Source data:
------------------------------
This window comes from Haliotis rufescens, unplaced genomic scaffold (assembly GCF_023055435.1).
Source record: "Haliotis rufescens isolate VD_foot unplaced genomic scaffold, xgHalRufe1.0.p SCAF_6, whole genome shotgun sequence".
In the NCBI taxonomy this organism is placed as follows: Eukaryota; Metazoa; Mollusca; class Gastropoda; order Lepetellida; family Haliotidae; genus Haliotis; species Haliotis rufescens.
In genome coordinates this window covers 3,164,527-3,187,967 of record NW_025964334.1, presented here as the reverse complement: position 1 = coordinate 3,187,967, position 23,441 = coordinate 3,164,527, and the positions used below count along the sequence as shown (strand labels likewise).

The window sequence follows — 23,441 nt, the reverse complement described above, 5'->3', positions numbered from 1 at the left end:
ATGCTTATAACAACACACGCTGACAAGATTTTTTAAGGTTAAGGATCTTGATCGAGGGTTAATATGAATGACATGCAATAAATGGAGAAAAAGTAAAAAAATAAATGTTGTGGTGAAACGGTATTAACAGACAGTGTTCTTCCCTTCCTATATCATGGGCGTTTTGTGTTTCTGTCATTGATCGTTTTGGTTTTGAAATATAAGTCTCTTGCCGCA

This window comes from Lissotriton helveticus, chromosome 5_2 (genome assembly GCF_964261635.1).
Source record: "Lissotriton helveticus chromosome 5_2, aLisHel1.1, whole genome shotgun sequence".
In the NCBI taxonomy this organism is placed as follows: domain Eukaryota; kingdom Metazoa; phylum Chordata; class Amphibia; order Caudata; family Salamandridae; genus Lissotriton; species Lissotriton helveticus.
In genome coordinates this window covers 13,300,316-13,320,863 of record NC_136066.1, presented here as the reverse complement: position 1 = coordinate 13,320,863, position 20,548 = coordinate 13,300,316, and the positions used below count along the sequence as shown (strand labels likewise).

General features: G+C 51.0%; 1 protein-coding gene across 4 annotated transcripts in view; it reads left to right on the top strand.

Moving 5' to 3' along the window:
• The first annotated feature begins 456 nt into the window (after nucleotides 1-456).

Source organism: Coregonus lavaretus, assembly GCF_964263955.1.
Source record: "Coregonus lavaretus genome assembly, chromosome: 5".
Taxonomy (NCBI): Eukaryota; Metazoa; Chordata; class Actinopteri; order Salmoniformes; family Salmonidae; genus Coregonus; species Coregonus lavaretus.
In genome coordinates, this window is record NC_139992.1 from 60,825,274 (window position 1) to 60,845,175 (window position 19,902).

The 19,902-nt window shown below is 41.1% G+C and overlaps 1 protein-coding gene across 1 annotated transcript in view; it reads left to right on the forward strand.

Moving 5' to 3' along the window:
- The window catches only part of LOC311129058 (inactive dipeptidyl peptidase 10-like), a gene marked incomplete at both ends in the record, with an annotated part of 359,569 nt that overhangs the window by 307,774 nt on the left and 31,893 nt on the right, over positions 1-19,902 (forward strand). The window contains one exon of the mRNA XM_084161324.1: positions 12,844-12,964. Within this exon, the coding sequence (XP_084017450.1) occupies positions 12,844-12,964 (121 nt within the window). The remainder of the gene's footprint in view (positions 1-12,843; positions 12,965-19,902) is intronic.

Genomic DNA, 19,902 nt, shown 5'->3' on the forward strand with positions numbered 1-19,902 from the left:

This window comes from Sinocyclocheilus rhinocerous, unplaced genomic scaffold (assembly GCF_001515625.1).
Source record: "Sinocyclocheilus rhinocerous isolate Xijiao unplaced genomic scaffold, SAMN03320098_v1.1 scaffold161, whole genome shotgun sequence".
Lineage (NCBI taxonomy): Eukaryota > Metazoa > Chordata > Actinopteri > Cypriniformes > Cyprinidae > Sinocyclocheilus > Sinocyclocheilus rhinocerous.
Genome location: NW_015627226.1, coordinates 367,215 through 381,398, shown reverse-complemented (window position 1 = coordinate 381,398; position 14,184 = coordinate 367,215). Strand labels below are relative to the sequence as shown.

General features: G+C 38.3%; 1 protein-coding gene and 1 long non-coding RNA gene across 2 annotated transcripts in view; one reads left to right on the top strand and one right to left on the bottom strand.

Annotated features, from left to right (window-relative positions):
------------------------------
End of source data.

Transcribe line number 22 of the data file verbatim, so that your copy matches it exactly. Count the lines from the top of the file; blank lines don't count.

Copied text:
This window comes from Sinocyclocheilus rhinocerous, unplaced genomic scaffold (assembly GCF_001515625.1).